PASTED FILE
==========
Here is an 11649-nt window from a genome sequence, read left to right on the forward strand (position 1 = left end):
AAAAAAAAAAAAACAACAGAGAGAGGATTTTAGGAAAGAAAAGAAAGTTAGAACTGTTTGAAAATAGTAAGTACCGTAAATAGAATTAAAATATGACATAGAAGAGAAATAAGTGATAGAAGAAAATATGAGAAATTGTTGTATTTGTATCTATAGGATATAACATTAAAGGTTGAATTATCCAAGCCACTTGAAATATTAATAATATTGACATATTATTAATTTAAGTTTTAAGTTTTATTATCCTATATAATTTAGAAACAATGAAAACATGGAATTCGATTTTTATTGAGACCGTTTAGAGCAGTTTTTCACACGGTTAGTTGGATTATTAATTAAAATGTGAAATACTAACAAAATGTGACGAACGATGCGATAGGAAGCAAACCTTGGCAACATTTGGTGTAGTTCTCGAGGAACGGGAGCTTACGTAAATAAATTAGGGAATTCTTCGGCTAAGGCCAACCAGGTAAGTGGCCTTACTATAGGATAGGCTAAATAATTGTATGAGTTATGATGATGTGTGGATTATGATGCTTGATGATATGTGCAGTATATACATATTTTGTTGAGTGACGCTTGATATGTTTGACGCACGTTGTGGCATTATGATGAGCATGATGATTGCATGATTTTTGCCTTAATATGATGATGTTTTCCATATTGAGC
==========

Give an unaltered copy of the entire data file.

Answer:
Here is an 11649-nt window from a genome sequence, read left to right on the forward strand (position 1 = left end):
AAAAAAAAAAAAACAACAGAGAGAGGATTTTAGGAAAGAAAAGAAAGTTAGAACTGTTTGAAAATAGTAAGTACCGTAAATAGAATTAAAATATGACATAGAAGAGAAATAAGTGATAGAAGAAAATATGAGAAATTGTTGTATTTGTATCTATAGGATATAACATTAAAGGTTGAATTATCCAAGCCACTTGAAATATTAATAATATTGACATATTATTAATTTAAGTTTTAAGTTTTATTATCCTATATAATTTAGAAACAATGAAAACATGGAATTCGATTTTTATTGAGACCGTTTAGAGCAGTTTTTCACACGGTTAGTTGGATTATTAATTAAAATGTGAAATACTAACAAAATGTGACGAACGATGCGATAGGAAGCAAACCTTGGCAACATTTGGTGTAGTTCTCGAGGAACGGGAGCTTACGTAAATAAATTAGGGAATTCTTCGGCTAAGGCCAACCAGGTAAGTGGCCTTACTATAGGATAGGCTAAATAATTGTATGAGTTATGATGATGTGTGGATTATGATGCTTGATGATATGTGCAGTATATACATATTTTGTTGAGTGACGCTTGATATGTTTGACGCACGTTGTGGCATTATGATGAGCATGATGATTGCATGATTTTTGCCTTAATATGATGATGTTTTCCATATTGAGC